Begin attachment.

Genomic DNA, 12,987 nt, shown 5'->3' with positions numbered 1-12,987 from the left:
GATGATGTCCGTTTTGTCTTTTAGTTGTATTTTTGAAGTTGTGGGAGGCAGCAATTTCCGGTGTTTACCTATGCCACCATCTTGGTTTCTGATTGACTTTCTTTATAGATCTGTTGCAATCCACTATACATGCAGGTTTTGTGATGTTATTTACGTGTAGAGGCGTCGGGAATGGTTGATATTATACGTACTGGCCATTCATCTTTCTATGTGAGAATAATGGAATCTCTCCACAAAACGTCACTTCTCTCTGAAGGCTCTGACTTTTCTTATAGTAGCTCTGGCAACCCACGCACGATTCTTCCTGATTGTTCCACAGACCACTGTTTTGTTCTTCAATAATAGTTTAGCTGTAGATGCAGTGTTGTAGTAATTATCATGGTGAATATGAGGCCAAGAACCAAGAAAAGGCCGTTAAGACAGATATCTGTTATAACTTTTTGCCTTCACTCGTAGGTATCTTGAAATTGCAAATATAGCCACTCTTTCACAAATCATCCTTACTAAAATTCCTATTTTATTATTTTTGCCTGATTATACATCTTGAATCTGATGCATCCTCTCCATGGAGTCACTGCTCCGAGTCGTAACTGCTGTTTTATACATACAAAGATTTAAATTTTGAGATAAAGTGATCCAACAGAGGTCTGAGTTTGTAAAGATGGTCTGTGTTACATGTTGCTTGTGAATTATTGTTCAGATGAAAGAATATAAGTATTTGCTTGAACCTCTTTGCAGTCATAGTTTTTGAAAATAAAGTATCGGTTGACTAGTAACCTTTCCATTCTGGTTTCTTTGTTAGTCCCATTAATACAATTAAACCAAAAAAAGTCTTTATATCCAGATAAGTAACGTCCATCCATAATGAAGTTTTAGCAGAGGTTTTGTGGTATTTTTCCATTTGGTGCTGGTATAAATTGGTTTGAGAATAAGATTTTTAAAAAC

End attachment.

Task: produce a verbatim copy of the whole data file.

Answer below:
Genomic DNA, 12,987 nt, shown 5'->3' with positions numbered 1-12,987 from the left:
GATGATGTCCGTTTTGTCTTTTAGTTGTATTTTTGAAGTTGTGGGAGGCAGCAATTTCCGGTGTTTACCTATGCCACCATCTTGGTTTCTGATTGACTTTCTTTATAGATCTGTTGCAATCCACTATACATGCAGGTTTTGTGATGTTATTTACGTGTAGAGGCGTCGGGAATGGTTGATATTATACGTACTGGCCATTCATCTTTCTATGTGAGAATAATGGAATCTCTCCACAAAACGTCACTTCTCTCTGAAGGCTCTGACTTTTCTTATAGTAGCTCTGGCAACCCACGCACGATTCTTCCTGATTGTTCCACAGACCACTGTTTTGTTCTTCAATAATAGTTTAGCTGTAGATGCAGTGTTGTAGTAATTATCATGGTGAATATGAGGCCAAGAACCAAGAAAAGGCCGTTAAGACAGATATCTGTTATAACTTTTTGCCTTCACTCGTAGGTATCTTGAAATTGCAAATATAGCCACTCTTTCACAAATCATCCTTACTAAAATTCCTATTTTATTATTTTTGCCTGATTATACATCTTGAATCTGATGCATCCTCTCCATGGAGTCACTGCTCCGAGTCGTAACTGCTGTTTTATACATACAAAGATTTAAATTTTGAGATAAAGTGATCCAACAGAGGTCTGAGTTTGTAAAGATGGTCTGTGTTACATGTTGCTTGTGAATTATTGTTCAGATGAAAGAATATAAGTATTTGCTTGAACCTCTTTGCAGTCATAGTTTTTGAAAATAAAGTATCGGTTGACTAGTAACCTTTCCATTCTGGTTTCTTTGTTAGTCCCATTAATACAATTAAACCAAAAAAAGTCTTTATATCCAGATAAGTAACGTCCATCCATAATGAAGTTTTAGCAGAGGTTTTGTGGTATTTTTCCATTTGGTGCTGGTATAAATTGGTTTGAGAATAAGATTTTTAAAAAC